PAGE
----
Itinerary released for Pope Francis’ trip to Canada in late July
An Inuit delegation from Canada meets Pope Francis at the Vatican, March 28, 2022. VATICAN MEDIA
By Jonah McKeown
Catholic News Agency
June 24, 2022
VATICAN— The Vatican has released the itinerary for Pope Francis’ visit to Canada, during which he will meet with representatives of indigenous peoples, and with indigenous Catholics.
The visit to Canada will take place July 24-29, with a return flight to Rome landing on the 30th, the Vatican said Thursday.
While in Canada, Francis is expected to issue an apology on behalf of the Catholic Church for abuses committed against indigenous students in Catholic-run residential schools.
In addition to a visit to Edmonton, Alberta, the pope will meet with dignitaries in Quebec City before visiting Iqaluit, the capital of Nunavut, to meet with residential school survivors, among others. Despite the ambitious nature of the trip, the pope is expected to participate in events in Canada for about an hour at a time, owing to the health problems the 85-year-old has experienced of late.
Francis had been scheduled to visit the Democratic Republic of the Congo and South Sudan July 2-7, but the trip was postponed June 10 “at the request of his doctors, and in order not to jeopardize the results of the therapy that he is undergoing for his knee,” a Vatican spokesman said.
As Canada is the second-largest country in the world by area, the distances involved for the whirlwind visit are vast. The map below illustrates the air routes.
After departing Rome’s Fiumicino airport at 9 a.m. local time on July 24, Pope Francis is expected to arrive in Edmonton, Alberta at 11:20 a.m. local time, and to receive an official welcome before taking the remainder of the day to rest.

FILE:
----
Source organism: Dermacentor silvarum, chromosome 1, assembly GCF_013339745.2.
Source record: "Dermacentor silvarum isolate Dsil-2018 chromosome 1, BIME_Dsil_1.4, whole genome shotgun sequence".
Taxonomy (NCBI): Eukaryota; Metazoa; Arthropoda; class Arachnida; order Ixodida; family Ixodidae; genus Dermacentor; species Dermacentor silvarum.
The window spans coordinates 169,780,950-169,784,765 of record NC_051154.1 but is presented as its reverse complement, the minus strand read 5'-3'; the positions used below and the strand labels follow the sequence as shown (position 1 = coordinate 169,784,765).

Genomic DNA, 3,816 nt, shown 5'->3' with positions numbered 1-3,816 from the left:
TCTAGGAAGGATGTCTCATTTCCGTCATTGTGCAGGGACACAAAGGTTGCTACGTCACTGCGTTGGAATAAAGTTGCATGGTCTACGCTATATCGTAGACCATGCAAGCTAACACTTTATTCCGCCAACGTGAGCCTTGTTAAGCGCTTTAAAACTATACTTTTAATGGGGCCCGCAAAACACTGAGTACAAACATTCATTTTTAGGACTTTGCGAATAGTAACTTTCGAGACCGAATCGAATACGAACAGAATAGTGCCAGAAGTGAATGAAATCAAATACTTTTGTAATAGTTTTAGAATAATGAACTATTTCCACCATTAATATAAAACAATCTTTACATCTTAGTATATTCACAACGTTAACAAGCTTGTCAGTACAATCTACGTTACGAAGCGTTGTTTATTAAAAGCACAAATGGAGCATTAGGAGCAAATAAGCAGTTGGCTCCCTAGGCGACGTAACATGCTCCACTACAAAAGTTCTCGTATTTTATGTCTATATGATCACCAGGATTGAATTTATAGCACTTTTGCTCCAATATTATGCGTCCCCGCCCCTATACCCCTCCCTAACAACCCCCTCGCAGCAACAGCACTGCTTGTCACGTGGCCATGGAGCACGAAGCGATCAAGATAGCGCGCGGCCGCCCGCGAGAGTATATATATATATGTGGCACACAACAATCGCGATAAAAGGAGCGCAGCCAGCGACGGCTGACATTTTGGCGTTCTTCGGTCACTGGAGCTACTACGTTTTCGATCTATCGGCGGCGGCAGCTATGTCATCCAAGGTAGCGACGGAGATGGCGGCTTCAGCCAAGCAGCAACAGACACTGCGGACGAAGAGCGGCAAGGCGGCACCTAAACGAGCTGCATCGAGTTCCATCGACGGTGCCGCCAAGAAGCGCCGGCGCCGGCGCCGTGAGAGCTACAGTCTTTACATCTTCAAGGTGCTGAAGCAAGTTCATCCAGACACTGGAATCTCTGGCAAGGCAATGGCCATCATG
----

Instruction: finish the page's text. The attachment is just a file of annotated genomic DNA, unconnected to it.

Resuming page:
The next day, July 25, the pope will meet at 10 a.m. with members of the First Nations, Métis, and Inuit peoples in the unincorporated community of Maskwacis, near Edmonton. This will not be the first time the pope has met with Canadian indigeous people; in March, Pope Francis met with representatives of the Métis and Inuit indigenous peoples, and with the Canadian Catholic bishops, both at the Vatican.
Then, at 4:45 pm that same day, he will meet with indigenous Catholics at Sacred Heart parish in Edmonton.
On Tuesday, July 26, Pope Francis will celebrate Mass at Commonwealth Stadium in Edmonton. Later that day, he will participate in a pilgrimage to Lac Ste. Anne, a site which plays host annually to thousands of pilgrims, billing itself as the largest annual Catholic gathering in Western Canada. July 26 is celebrated in the Catholic Church as the feast of St. Anne, the grandmother of Christ. The pope will also celebrate a Liturgy of the Word at the site.
On Wednesday, Pope Francis will depart Edmonton and fly to Quebec City, the capital of Quebec. He is set to be welcomed by the Governor General of Canada, and will meet with Justin Trudeau, the Prime Minister. Later he will meet with civil authorities, representatives of indigenous peoples, and members of the diplomatic corps.
The next day, July 28, Pope Francis will celebrate Mass at 10 a.m. at the National Shrine of Saint Anne de Beaupré. That evening, at 5:15 am, the pope will pray Vespers with bishops, priests, deacons, consecrated persons, seminarians, and pastoral workers at the Cathedral of Notre Dame.
On the final day of his visit, Friday, July 29, the pope is set to have a meeting at 9 a.m. with fellow members of the Jesuit order at the archbishop’s residence. Then at 10:45, another meeting with a delegation of indigeous peoples, also at the archbishop’s residence.
Then, at 12:45, the pope will depart Quebec and fly some five hours north to Iqaluit. Home to only 7,500 people, Iqaluit is the capital — and only city — of the province of Nunavut, Canada’s northernmost and most sparsely populated territory. The area has been used as an Inuit fishing hub for thousands of years.
In Iqaluit, Pope Francis will meet at 4:45 p.m. local time with students of the former residential schools of Canada. Some 150,000 children attended residential schools in the years they operated, ending in the late 1990s. The schools were a government-led program, begun in the 1870s, to suppress the native language and cultural practices of indigenous peoples.
Many of the schools were run by Catholic institutions, and in the 1980s, former students began to reveal some of the abuses they faced in the schools, including physical, mental, and sexual abuse.
Following the meeting with the former students, the pope will meet with young people and elders in the primary school square in Iqaluit, before a 6:15 p.m. farewell ceremony sees the pope off on his return journey to Rome, where he will arrive the following day.
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